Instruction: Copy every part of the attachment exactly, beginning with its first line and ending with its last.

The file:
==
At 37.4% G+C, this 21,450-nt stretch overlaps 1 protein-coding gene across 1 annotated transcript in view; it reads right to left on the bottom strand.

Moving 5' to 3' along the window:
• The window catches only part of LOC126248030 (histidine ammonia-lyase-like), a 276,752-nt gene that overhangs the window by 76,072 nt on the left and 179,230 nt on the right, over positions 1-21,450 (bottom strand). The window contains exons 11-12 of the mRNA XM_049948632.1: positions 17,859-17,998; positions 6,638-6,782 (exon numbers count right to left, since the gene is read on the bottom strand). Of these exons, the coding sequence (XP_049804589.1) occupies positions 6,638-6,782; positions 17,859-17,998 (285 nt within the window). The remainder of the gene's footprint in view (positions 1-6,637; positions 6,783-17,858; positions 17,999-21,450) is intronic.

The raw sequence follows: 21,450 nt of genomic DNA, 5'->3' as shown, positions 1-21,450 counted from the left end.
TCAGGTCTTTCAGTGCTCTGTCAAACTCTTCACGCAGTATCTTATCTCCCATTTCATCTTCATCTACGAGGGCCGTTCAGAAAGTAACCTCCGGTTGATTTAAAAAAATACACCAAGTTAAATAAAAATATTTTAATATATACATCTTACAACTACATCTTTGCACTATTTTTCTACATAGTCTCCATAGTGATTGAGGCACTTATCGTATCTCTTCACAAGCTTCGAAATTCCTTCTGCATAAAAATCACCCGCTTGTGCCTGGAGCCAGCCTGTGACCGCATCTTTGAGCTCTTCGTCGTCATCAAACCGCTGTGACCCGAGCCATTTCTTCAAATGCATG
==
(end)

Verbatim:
At 37.4% G+C, this 21,450-nt stretch overlaps 1 protein-coding gene across 1 annotated transcript in view; it reads right to left on the bottom strand.

Moving 5' to 3' along the window:
• The window catches only part of LOC126248030 (histidine ammonia-lyase-like), a 276,752-nt gene that overhangs the window by 76,072 nt on the left and 179,230 nt on the right, over positions 1-21,450 (bottom strand). The window contains exons 11-12 of the mRNA XM_049948632.1: positions 17,859-17,998; positions 6,638-6,782 (exon numbers count right to left, since the gene is read on the bottom strand). Of these exons, the coding sequence (XP_049804589.1) occupies positions 6,638-6,782; positions 17,859-17,998 (285 nt within the window). The remainder of the gene's footprint in view (positions 1-6,637; positions 6,783-17,858; positions 17,999-21,450) is intronic.

The raw sequence follows: 21,450 nt of genomic DNA, 5'->3' as shown, positions 1-21,450 counted from the left end.
TCAGGTCTTTCAGTGCTCTGTCAAACTCTTCACGCAGTATCTTATCTCCCATTTCATCTTCATCTACGAGGGCCGTTCAGAAAGTAACCTCCGGTTGATTTAAAAAAATACACCAAGTTAAATAAAAATATTTTAATATATACATCTTACAACTACATCTTTGCACTATTTTTCTACATAGTCTCCATAGTGATTGAGGCACTTATCGTATCTCTTCACAAGCTTCGAAATTCCTTCTGCATAAAAATCACCCGCTTGTGCCTGGAGCCAGCCTGTGACCGCATCTTTGAGCTCTTCGTCGTCATCAAACCGCTGTGACCCGAGCCATTTCTTCAAATGCATG